Estonian Prime Minister Kaja Kallas (Reform) opened the Estonian Embassy and Business Hub in Singapore on Monday, together with Lawrence Wong, acting Prime Minister of Singapore.
Speaking at the opening of the Embassy, Kallas emphasized that Estonia and Singapore have much in common. "Over the years, we have established close bilateral relations with Singapore. Estonia and Singapore are both small, open economies. We are also among the most advanced digital societies in the world, valuing innovation and technology, as well as quality education. We have a lot to learn from each other and a lot to offer to the rest of the world," said Kallas.
The Estonian prime minister added, that as small countries, Estonia and Singapore share the same values when it comes to maintaining an international order based on international law and the UN Charter. They also share an understanding of the need to protect it.
"Russia's aggression against Ukraine must not be allowed to pay off – otherwise, it will encourage all other potential aggressors in the world. The security of Europe and Asia is clearly linked, and the politics of spheres of influence must have no place here. Estonia has an interest in lasting stability and peace in South-East Asia and the wider Indo-Pacific region. To serve that interest, it is important for us to understand the concerns and views of the region, and to do this better, we need to have a presence here," Kallas explained.
Kallas addedthat there has been a significant increase in interest from Estonian companies in Singapore and the wider South-East Asian region.
"The Estonian state wants to help our companies in distant markets. Similarly, it is important to actively promote the stable business environment and opportunities of Estonia to Singaporean businesses – Estonia is a very good destination for investments. That is why I am delighted to see the Business Hub up and running alongside the embassy. Estonian companies see Singapore as a hub and gateway to South-East Asia, and Estonia can be a gateway to Northern Europe for Singaporean companies," Kallas said.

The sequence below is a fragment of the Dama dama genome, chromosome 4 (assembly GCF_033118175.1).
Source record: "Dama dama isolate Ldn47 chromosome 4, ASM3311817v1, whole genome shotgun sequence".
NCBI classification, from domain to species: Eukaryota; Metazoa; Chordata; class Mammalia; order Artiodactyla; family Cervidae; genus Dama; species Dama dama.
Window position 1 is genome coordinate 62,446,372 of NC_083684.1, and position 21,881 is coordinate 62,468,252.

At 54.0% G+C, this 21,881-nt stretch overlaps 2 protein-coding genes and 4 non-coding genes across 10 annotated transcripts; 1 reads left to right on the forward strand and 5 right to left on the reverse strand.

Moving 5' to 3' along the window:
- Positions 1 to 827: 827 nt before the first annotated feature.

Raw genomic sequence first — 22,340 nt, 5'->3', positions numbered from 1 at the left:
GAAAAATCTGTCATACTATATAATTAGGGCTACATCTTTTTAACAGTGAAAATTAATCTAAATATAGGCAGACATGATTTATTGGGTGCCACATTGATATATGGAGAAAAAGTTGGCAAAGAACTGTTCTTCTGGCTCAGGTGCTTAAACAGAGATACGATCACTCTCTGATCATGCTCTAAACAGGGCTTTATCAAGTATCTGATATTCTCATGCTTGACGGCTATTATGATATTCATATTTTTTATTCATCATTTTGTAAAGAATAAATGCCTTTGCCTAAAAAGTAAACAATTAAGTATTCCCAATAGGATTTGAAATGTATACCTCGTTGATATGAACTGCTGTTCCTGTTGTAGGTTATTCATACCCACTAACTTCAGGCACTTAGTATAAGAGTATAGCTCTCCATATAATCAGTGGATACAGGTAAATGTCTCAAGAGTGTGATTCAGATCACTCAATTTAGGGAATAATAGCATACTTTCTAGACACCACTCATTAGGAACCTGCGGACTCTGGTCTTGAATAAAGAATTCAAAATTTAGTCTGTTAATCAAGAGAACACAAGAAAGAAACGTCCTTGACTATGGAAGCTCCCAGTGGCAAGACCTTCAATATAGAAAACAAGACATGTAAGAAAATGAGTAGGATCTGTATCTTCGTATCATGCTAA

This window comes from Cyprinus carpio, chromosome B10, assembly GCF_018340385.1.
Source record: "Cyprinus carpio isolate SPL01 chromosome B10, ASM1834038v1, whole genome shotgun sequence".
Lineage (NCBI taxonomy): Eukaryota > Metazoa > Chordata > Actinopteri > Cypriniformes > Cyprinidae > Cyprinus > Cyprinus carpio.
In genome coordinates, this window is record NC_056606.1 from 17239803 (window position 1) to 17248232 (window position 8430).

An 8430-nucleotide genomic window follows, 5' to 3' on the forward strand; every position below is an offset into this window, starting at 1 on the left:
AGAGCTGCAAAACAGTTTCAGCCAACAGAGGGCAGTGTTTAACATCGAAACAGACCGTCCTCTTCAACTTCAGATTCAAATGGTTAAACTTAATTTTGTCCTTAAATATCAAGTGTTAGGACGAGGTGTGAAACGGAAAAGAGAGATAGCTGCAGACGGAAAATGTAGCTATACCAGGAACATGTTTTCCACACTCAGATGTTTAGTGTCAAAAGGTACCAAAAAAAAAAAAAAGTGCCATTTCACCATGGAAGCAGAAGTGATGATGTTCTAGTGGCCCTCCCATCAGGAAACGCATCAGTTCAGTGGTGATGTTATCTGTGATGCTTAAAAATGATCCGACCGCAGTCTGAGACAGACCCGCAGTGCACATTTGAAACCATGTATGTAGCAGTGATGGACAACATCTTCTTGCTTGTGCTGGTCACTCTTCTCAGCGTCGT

Estonia's Ambassador to Singapore, Priit Turk, also stressed that some Estonian companies, including Wise, Guardtime, Funderbeam, ClamBeat, Cybernetica, Ridango have already found their way to Singapore and the wider region. However, for many other Estonian companies, South-East Asia, with the world's fastest growth potential and a population of over 700 million people, is still a new frontier yet to be explored.
"The Embassy and the Business Hub want to increase the visibility of Estonia and our companies in Singapore and the surrounding countries to help companies enter the local market and find partners, as well as to bring investments to Estonia. All the more so, as Singapore's financial firms are important global investors, especially in new technologies and science-intensive solutions," Turk added.
The Estonian Embassy and Business Hub are located at the heart of Singapore's Central Business District (CBD). The interior design of the premises is inspired by Estonian nature and cultural heritage, and by Estonia as an innovative technological and digital nation.
"Our spaces tell the story of Estonia. A story intertwining primeval nature, long-standing cultural traditions, and technological innovation. The hub will provide an ideal opportunity for Estonian companies to establish business relationships, organize events, and promote Estonia to Singapore and partners in the region," explained Johanna-Riinu Annuk, head of the Business Centre.
Upon entering the center, visitors are greeted by a wall covered with the bark of an Estonian aspen tree. The ceiling of the center is decorated with felt with embedded LED lights. This solution makes it possible to depict different natural phenomena in Estonia, such as snowfall, the northern lights, and sunny daylight. The pine needles covering the walls and ceiling of the meeting room create a special pine forest effect and also act as acoustic panels.
The space also incorporates many Estonian design elements, such as handmade lamps, modular sofas, and benches made of mycoplastic, which is developed from the mycelium of mushrooms.
Editor: Michael Cole